The Benefits of Distraction and Overstimulation I. The Poverty of Attention I’m going to pause here, right at the beginning of my riveting article about attention, and ask you to please get all of your precious 21st-century distractions out of your system now. Check the score of the Mets game; text your sister that pun you just thought of about her roommate’s new pet lizard (“iguana hold yr hand LOL get it like Beatles”); refresh your work e-mail, your home e-mail, your school e-mail; upload pictures of yourself reading this paragraph to your “me reading magazine articles” Flickr photostream; and alert the fellow citizens of whatever Twittertopia you happen to frequent that you will be suspending your digital presence for the next twenty minutes or so (I know that seems drastic: Tell them you’re having an appendectomy or something and are about to lose consciousness). Good. Now: Count your breaths. Over the last several years, the problem of attention has migrated right into the center of our cultural attention.

Mainstream Economics as Ideology: I Rod Hill and Tony Myatt are Professors of Economics at the University of New Brunswick in Saint John and Fredericton (respectively). Their new book, The Economics Anti-Textbook is available from Amazon. They also run a blog at Interview conducted by Philip Pilkington. Philip Pilkington: Your book seems to me a much needed antidote to the mainstream economics textbooks and can either be read alone or together with them. Tony Myatt: That’s correct. Delightfully for us, Mankiw replied to these students in his New York Times column, saying “I don’t view the study of economics as laden with ideology…It is a method rather than a doctrine….a technique for thinking, which helps the possessor to draw correct conclusions.” Our perspective is that there is an ideology that pervades mainstream economics, especially in the way it is currently practiced and taught. The point is that it is more difficult to argue that there is a bias in neoclassical economics itself.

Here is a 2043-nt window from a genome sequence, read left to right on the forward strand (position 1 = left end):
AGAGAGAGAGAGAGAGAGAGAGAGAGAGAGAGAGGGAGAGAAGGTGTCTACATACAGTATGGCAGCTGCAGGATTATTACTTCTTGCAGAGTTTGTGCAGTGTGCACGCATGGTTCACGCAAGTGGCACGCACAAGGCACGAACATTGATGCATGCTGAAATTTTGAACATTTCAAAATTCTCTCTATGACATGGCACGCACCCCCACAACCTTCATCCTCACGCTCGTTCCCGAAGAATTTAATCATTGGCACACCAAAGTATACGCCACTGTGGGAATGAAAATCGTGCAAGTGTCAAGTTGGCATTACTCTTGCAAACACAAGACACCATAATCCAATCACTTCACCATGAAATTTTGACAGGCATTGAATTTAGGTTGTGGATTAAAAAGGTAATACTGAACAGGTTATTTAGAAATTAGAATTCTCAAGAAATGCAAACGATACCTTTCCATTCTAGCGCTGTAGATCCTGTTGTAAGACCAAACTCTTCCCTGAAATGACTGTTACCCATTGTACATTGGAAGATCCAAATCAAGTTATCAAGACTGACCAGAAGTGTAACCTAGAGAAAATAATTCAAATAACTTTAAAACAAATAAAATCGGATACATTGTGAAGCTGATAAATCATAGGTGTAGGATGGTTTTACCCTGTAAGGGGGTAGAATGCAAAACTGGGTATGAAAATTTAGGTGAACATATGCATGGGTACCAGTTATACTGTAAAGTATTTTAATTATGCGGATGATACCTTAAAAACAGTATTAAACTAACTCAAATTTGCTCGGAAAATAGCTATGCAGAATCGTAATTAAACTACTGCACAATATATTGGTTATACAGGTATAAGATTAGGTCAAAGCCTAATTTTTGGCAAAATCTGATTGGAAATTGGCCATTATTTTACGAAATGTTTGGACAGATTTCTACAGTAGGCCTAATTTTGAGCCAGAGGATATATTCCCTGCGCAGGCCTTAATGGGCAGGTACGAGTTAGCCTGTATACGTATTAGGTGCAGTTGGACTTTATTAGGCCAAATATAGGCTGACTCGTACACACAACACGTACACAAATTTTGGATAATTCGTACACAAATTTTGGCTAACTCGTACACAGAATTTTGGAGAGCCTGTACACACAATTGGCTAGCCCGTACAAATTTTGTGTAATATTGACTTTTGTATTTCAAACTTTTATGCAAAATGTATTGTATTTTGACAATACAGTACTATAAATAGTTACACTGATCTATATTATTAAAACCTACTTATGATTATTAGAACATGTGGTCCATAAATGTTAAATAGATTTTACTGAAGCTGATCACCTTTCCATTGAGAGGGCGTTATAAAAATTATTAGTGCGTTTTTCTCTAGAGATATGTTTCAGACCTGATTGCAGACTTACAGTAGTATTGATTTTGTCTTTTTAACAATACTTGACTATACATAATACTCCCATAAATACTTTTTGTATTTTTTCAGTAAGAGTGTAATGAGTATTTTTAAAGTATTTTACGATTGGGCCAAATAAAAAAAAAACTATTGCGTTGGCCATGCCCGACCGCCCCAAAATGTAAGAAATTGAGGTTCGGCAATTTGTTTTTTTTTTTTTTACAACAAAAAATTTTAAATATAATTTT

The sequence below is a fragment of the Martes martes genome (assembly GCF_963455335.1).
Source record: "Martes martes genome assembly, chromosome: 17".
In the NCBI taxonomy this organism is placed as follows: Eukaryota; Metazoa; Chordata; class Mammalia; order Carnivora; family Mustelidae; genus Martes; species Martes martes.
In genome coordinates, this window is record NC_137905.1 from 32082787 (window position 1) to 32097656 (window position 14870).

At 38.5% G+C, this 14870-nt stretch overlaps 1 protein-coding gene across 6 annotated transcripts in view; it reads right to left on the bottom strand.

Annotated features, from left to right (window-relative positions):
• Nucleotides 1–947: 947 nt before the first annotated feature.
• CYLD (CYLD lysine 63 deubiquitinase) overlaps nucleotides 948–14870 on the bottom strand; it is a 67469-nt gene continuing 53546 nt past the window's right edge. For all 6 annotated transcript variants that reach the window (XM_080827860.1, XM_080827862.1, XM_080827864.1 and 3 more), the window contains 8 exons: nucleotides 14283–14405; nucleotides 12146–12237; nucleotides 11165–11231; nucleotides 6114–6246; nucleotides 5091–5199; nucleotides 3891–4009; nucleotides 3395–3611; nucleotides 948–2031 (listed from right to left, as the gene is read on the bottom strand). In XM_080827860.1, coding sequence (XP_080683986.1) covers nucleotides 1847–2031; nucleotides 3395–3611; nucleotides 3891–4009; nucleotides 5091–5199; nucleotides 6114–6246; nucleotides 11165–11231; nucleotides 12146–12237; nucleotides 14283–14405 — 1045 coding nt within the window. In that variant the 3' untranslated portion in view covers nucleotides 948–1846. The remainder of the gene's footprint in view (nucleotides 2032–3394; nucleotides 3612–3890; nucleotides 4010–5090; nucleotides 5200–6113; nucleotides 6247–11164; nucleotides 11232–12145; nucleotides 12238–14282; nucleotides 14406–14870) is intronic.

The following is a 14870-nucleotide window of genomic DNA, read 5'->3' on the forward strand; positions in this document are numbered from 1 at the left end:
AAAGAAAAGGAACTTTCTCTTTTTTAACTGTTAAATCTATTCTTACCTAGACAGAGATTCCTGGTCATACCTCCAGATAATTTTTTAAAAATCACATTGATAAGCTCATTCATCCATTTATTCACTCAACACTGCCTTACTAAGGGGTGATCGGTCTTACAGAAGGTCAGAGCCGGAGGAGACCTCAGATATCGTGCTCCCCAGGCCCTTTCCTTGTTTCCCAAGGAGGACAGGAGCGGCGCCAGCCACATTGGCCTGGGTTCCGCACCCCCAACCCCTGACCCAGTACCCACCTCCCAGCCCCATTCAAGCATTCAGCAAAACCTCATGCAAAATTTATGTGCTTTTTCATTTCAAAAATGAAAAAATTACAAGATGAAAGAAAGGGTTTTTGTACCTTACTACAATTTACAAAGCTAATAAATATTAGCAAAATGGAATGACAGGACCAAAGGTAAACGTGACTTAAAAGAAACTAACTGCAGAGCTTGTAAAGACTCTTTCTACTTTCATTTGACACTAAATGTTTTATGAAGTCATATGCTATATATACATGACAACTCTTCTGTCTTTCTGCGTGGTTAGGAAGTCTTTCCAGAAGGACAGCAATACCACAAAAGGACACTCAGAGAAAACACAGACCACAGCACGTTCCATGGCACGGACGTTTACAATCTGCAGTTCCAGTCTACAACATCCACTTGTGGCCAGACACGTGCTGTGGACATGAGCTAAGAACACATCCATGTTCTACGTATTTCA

Edith Macefield Edith Macefield Born Oregon Died June 2008 (aged 86–87) Seattle , Washington, USA Known for Real-estate holdout Edith Macefield's house during construction. (b. 1921 Oregon , d. After her death it was revealed that Macefield willed her house to the new building's construction superintendent, Barry Martin, in gratitude for the friendship he had shown her during the construction. [ 3 ] Martin told the , "Two or three times she was basically going to sell and move, and then I know the last time she ended up falling and breaking some ribs, and that kind of took the gas out of her, and then it was just too much work." [ 7 ] A Ballard tattoo artist has since created a design based on Macefield's house in remembrance of her, and as a commitment to, "holding on to things that are important to you." In July 2009 Barry Martin sold the house to Greg Pinneo for $310,000. [ edit ] See also Nail house ^ Mulady, Kathy (2008-06-16). ^ "Even for $1-million" . ^ Mulady, Kathy (2007-10-03). [ edit ] References

Study finds left-wing brain, right-wing brain Exploring the neurobiology of politics, scientists have found that liberals tolerate ambiguity and conflict better than conservatives because of how their brains work. In a simple experiment reported todayin the journal Nature Neuroscience, scientists at New York University and UCLA show that political orientation is related to differences in how the brain processes information. Previous psychological studies have found that conservatives tend to be more structured and persistent in their judgments whereas liberals are more open to new experiences. The latest study found those traits are not confined to political situations but also influence everyday decisions. The results show "there are two cognitive styles -- a liberal style and a conservative style," said UCLA neurologist Dr. Participants were college students whose politics ranged from "very liberal" to "very conservative." Frank J. "Does this mean liberals and conservatives are never going to agree?"